*Skin Problems: Itchy, dry or blotchy skin is common for FMS sufferers.

*Muscle Twitches: It is common for an FMS patient to have periodic muscle spasms, cramps, and tics.

*Allergies: Patients with allergies may experience an increase in symptoms, such as sinusitis or allergic rhinitus. Patients who are NOT allergic may experience symptoms closely akin to allergic reactions. This can happen in reaction to a number of substances, such as medication, food additives, chemicals, etc. They may have unexplained nasal congestion and sinus pain in the absence of allergic reactions.

*Sensitivity: 50% of patients may be particularly sensitive to environmental factors. They may feel abnormally hot or cool. Some patients become hypersensitive to light, noise, odors, and changes in the weather. (Rain, etc.) This sensitivity is attributed to hyper vigilance in the nervous system.

*Dizziness: Some patients may experience periodic dizziness or a sense of lost equilibrium. Other patients may get dizzy then disoriented, bumping into things, dropping things, and doing other things observers may consider "clumsy".

*Cognitive Disorders (also called "Fibrofog"): Patients with FMS report cognitive disorders that can vary on a daily basis. These include difficulty concentrating, forgetfulness, memory lapses, and becoming overwhelmed easily.

Depression and Anxiety: Sufferers sometimes experience anxiety and/or depression at a high rate. Although there is no way yet to determine which comes first, doctors believe that FMS is contributing factor to depression, not the other way around.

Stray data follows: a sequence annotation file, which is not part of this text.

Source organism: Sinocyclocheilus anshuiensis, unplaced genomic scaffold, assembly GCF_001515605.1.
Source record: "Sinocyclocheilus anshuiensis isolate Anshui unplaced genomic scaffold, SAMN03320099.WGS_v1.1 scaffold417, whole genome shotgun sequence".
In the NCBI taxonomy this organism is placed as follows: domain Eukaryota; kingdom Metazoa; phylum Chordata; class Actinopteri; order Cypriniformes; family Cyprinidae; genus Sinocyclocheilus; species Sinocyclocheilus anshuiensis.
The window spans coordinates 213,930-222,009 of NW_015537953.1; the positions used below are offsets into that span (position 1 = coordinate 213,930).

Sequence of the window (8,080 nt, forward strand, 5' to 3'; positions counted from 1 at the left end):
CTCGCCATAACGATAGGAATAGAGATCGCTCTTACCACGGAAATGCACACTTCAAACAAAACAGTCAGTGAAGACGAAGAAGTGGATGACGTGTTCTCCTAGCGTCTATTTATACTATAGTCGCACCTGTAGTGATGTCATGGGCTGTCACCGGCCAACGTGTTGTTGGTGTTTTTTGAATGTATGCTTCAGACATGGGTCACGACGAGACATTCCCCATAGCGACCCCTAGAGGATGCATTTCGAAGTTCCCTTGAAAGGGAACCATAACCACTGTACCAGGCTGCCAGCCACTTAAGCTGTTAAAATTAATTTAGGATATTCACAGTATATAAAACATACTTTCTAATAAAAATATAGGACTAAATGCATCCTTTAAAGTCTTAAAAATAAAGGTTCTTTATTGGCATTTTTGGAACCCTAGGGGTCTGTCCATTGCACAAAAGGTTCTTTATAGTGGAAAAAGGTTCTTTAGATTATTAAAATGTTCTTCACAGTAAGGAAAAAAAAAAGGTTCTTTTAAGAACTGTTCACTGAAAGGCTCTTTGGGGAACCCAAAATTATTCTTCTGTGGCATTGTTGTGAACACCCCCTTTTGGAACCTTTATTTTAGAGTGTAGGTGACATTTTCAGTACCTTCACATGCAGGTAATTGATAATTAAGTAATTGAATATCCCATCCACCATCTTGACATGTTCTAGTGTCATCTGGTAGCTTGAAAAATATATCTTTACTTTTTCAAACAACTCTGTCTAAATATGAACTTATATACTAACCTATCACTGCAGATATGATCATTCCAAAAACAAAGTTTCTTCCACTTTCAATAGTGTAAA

*Chest Pains: Patients are more likely to have chest pain when they engage in activity that requires forward motion, such as sitting at a desk. Many patients experience shallow breathing and upper body discomfort. Often, patients with FMS have been misdiagnosed with heart disease in the past.

*Ears Ringing/Itching: FMS sufferers may have ringing or itchy ears, or hear "strange" sounds inside their ears, especially at night or when laying down.

*Headaches/Migraines: Patients may experience migraines, tension, or vascular headaches.

TMJ :Many sufferers develop an arthritic condition of the temporomandibular joint in the jaw. (TMJ) Common symptoms include facial pain, joint popping or locking, pain with chewing and inability to completely open or close the mouth. 1/3 of patients experience TMJ pain.

*Sinus Problems:Sufferers may have an increased occurrence of sinusitis and sinus pain, even if there is no infection or allergy present.

Gastrointestinal Disorders: Many patients experience digestive problems, abdominal pain, and diarrhea. Many suffer from IBS (irritable bowel syndrome) in addition to FMS.

*Urinary Problems: FMS sufferers may experience increased urination or more frequent urination, without having a bladder infection. Some may develop a chronic, inflammatory condition of the bladder.

*Menstruation Problems: A woman's menstrual period may become more painful. She may also experience pain during sex, or pain in the vulva region during menstruation.

*Swelling in Extremities :Some patients may find that they have a sensation of swelling in their fingers and toes, even if no swelling is present.

Tingling and Burning Sensations :Some patients may experience tingling or burning sensations in their feet and hands.

*Restless Leg Syndrome :31% of patients have a disorder called RLS. This syndrome involves the compulsive urge to move the legs when at rest or lying down.

Other symptoms may be attributable to Fibromyalgia that are not on this list. If you have been diagnosed with Fibromyalgia, it is important to remember that you are not alone, and that you are not "crazy", even when your symptoms make no sense. If the medical community understood Fibromyalgia completely, there would be a cure for it. Self-care, along with the treatment of a knowledgeable doctor or rheumatologist can help you cope with your symptoms drastically to enhance your quality of life.